This opinion piece presents the opinions of the author.
Hedge fund bullishness towards the price of crude oil appears to have peaked for the time being, with fund managers booking some profits after the strong rally in the final seven weeks of 2016.
Few managers are willing to bet on a pull back in prices at the moment with the number of short positions still towards the bottom end of the range that has prevailed since 2014.
But the lack of fresh long positions has removed one of the factors which helped push oil prices higher in the closing weeks of 2016 and prices have been trending down since the turn of the year.
Hedge funds and other money managers cut their net long position in Brent and WTI futures and options by the equivalent of 15 million barrels in the week to Jan. 10.
The net position declined for the second week running, after rising in five of the previous six weeks, according to an analysis of data published by regulators and exchanges.
Hedge funds had amassed a record net long position of 796 million barrels by the middle of December, up from a recent low of just 422 million barrels in the middle of November.
Since then, however, the net long position has been flat or falling, and had been cut to 776 million barrels by Jan. 10.
Hedge funds long positions still outnumber short positions by a ratio of 7:1, but the ratio is down from almost 8:1 in mid-December.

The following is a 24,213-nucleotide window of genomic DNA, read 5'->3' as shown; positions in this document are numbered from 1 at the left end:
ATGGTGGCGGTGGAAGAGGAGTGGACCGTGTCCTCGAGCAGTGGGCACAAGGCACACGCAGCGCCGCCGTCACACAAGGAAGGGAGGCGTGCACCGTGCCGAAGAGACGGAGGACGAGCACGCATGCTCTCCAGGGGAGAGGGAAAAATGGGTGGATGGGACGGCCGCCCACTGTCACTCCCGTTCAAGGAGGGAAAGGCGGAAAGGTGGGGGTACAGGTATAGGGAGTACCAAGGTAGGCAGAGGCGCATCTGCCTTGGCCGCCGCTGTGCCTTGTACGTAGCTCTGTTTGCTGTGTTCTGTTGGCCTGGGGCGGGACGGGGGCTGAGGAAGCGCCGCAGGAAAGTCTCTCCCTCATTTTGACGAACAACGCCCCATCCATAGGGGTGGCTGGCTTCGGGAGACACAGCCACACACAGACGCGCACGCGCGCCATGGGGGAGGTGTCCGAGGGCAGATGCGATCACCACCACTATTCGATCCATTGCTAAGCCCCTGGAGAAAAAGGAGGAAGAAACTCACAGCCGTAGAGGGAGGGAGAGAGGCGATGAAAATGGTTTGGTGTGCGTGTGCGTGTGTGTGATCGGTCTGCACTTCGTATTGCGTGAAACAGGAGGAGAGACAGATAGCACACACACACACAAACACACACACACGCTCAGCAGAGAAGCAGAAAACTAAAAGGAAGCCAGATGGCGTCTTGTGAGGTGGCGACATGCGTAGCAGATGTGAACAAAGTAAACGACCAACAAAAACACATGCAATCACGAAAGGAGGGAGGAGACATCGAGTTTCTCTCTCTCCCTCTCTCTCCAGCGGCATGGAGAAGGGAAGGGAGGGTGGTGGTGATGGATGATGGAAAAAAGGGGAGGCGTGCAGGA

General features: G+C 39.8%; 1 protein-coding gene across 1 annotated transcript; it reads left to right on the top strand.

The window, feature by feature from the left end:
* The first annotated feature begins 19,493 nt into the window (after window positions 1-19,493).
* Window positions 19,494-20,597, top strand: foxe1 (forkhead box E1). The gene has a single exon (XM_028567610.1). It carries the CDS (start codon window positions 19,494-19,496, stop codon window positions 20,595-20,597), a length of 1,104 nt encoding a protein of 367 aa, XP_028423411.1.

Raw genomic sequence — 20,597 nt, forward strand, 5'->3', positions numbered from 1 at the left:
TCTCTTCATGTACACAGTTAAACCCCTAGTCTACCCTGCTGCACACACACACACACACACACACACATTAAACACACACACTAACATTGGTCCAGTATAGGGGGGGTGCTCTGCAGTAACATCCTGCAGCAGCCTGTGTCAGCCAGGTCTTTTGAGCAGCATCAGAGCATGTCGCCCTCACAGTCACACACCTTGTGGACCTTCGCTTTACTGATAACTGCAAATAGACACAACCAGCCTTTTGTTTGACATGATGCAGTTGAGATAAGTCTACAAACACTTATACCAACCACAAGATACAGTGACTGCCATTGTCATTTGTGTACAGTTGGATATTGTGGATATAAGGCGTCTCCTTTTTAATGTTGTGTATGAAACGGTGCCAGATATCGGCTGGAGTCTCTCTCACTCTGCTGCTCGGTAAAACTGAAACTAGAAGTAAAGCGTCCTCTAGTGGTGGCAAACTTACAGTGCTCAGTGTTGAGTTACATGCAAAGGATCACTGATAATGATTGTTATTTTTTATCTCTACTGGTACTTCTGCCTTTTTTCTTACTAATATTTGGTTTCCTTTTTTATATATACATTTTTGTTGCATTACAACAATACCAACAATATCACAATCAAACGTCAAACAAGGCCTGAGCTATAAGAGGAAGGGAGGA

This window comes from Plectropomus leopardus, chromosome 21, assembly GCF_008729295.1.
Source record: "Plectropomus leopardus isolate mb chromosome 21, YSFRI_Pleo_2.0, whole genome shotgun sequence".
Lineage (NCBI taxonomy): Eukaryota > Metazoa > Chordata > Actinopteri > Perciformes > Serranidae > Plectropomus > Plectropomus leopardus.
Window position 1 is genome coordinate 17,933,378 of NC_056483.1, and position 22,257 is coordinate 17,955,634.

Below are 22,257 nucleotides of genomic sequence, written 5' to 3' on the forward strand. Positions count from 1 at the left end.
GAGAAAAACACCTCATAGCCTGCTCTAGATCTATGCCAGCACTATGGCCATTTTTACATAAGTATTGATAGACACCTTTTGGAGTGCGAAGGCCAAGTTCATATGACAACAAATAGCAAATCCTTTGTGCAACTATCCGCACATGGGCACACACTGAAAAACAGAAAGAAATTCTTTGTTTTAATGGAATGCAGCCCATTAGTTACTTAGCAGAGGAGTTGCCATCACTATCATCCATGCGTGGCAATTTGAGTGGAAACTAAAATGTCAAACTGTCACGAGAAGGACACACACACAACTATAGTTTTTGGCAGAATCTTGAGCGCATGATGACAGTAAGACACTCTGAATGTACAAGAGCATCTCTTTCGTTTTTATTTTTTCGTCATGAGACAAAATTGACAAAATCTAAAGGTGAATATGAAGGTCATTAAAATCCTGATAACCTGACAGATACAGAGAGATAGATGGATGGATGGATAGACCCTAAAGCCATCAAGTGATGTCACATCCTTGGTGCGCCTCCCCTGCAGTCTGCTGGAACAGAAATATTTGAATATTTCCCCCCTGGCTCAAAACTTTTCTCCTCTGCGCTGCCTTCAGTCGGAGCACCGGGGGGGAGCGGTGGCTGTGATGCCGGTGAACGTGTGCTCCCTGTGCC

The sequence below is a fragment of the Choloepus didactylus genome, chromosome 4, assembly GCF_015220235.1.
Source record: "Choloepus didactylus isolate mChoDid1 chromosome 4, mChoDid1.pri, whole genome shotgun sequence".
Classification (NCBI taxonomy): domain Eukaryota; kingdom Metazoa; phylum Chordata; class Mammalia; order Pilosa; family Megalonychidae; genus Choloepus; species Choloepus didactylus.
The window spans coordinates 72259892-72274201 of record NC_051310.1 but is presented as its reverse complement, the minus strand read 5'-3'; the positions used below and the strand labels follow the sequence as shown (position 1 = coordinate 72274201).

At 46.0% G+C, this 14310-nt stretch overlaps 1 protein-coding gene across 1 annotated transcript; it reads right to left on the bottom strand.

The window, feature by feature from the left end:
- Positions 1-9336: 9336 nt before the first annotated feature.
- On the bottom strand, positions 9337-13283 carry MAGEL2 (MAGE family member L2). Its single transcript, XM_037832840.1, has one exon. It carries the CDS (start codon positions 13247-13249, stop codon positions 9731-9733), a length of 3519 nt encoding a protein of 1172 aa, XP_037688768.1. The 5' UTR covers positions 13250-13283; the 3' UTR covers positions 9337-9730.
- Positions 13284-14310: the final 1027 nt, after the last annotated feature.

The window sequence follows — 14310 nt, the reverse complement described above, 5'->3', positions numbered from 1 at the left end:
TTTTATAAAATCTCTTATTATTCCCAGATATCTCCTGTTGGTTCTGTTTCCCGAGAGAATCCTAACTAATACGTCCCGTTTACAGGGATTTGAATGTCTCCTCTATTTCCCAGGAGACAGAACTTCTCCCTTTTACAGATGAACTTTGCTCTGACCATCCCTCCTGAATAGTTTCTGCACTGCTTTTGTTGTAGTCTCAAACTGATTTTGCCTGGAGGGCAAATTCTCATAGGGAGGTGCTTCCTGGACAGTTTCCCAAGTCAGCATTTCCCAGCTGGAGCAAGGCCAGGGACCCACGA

Fund managers are becoming more cautious about the outlook after oil prices rose by almost $15 per barrel or more than a third in the final seven weeks of 2016.
Brent is now trading very close to the average level most traders are forecasting for 2017, according to a Reuters survey.
Nearly two-thirds of all respondents thought Brent prices would average $55 or $60 in 2017, which is not much different from the closing price of $54 on Jan. 10.
There is more bullishness among hedge fund managers about the outlook for U.S. gasoline prices, however.
Money managers have continued to accumulate long positions even as bullishness on crude has stalled.
Hedge funds have established a net long position of more than 63 million barrels in gasoline blendstock futures and options, up from 37 million in mid-December and just 28 million in mid-November.
The net long position in NYMEX gasoline blendstock is the largest since July 2014, when the price of oil was beginning its long slide.
(Editing by David Evans)
Copyright 2017 Thomson Reuters. Click for Restrictions.
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